• More available data towards the present time. “Remember Tuchman’s ‘private wars’ of the 14th century, the ones that knights fought with furious gusto and a single strategy, namely killing as many of another knight’s peasants as possible? Many of these massacres were never dubbed The War of Such-and-Such and immortalized in the history books. An undercounting of conflicts below the military horizon could, in theory, throw off the body count for the period as a whole” (199). Basically, an availability bias.
  • Population and proportionality. Using a chart compiled by Matthew White, Pinker lists the 21 events in human history with the highest human-caused death tolls. Indeed, World War II tops the list with 55 million, the 16th century French Wars of Religion are at the bottom with 3 million, and the other 19 events are in between those. Some of the things I had never heard of, such as the An Lushan Revolt, which apparently happened in the 8th century and caused a death toll of 36 million (from White’s data). Surprisingly to many, 14 out of 21 of the worst human-caused events in history happened prior to the 20th century, and this is based on absolute numbers. When the death tolls for these events are adjusted by population size, only one 20th century event makes the top 10 (which was World War II in 9th position).
  • Political sentiments: The 21st century started with 9/11 and Iraq. But these are almost trivial compared to the violence and wars of the past. In the section “The Long Peace,” Pinker notes, “Zero is the number of developed countries that have expanded their territory since the late 1940s by conquering another country. No more Poland getting wiped off the map, or Britain adding India to its empire or Austria helping itself to the odd Balkan nation…. [T]wo entire categories of war—the imperial war to acquire colonies, and the colonial war to keep them—no longer exist” (251).

With all this in mind, the fog can be cast aside. This brief summary is not from the book itself, but from the website: “Tribal warfare was nine times as deadly as war and genocide in the 20th century. The murder rate of Medieval Europe was more than thirty times what it is today. Slavery, sadistic punishments, and frivolous executions were unexceptionable features of life for millennia, then suddenly were targeted for abolition.  Wars between developed countries have vanished, and even in the developing world, wars kill a fraction of the people they did a few decades ago. Rape, battering, hate crimes, deadly riots, child abuse, cruelty to animals—all substantially down.”

Overall Comments

I thought the discussions of the Enlightenment and Counter-Enlightenment were interesting. Pinker shows the Enlightenment as one of the principal motivators in the humanitarian reforms of the 18th and 19th centuries. It was an age people began seriously questioning things whether torture, witch-burning, slavery, sexism, racism, or homophobia were actually justified, and rules started to be edited or written anew (the Declaration of Independence’s assertion that all men are created equal was one giant leap at the time). On the other hand, Counter-Enlightenment values generally countered (for lack of a better word) the Enlightenment ones. Perhaps something that will cause/is causing/has caused much uproar is Pinker’s link between the Counter-Enlightenment and some of the deadly experiences of the 20th century like the World Wars, Nazism, and Communism. I feel like these are generally associated by the public with Enlightenment values, but that’s another topic. As for the modern day:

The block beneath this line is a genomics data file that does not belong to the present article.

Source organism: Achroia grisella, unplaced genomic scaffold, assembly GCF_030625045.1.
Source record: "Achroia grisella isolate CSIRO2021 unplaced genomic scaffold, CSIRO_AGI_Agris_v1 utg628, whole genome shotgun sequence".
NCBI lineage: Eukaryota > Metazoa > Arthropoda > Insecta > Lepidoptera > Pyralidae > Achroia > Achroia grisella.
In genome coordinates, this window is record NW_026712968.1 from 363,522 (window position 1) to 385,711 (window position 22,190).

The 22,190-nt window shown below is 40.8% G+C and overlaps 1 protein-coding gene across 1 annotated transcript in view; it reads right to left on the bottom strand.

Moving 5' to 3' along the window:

“Reason appears to have fallen on hard times. Popular culture is plumbing new depths of dumbth, and American political discourse has become a race to the bottom. We are living in an era of scientific creationism, New Age flimflam, 9/11 conspiracy theories, psychic hotlines, and resurgent religious fundamentalism.” (642)

Pinker makes sure to address the issue of violence from multiple angles. It’s commonly believed, for instance, that a nation’s economy has a significant impact on its violence rates. However, this often seems to be correlation rather than causation. Poor countries in unstable regions are politically… unstable, and politically unstable regions tend to have higher rates of violence. On the other hand, if economy (say by GDP or per capita GDP) were a strong measure of rates of violence, we should expect US violence rates to cycle up and down in response to expansions and recessions, which they do not. Nor, for instance, was Britain’s rise in personal wealth resulting from the Industrial Revolution the reason for a decrease in violence—the decline of violence in Britain had already begun centuries before, but up until the Industrial Revolution, average real wage was flat.

In all, The Better Angels of Our Nature was an extraordinary read. Even though we face tough issues in our time, there are many ancient atrocities that we no longer have to worry about on an institutional scale: “…abduction into sexual slavery, divinely commanded genocide, lethal circuses and tournaments, punishment on the cross, rack, wheel, stake, or strappado for holding unpopular beliefs, decapitation for not bearing a son, disembowelment for having dated a royal, pistol duels to defend their honor…” (30). Those wanting to do away with the decadent present and instead live in the idyllic, peaceful past might be surprised, for if their dreams were to become reality, they would face unspeakable rates of violence and death.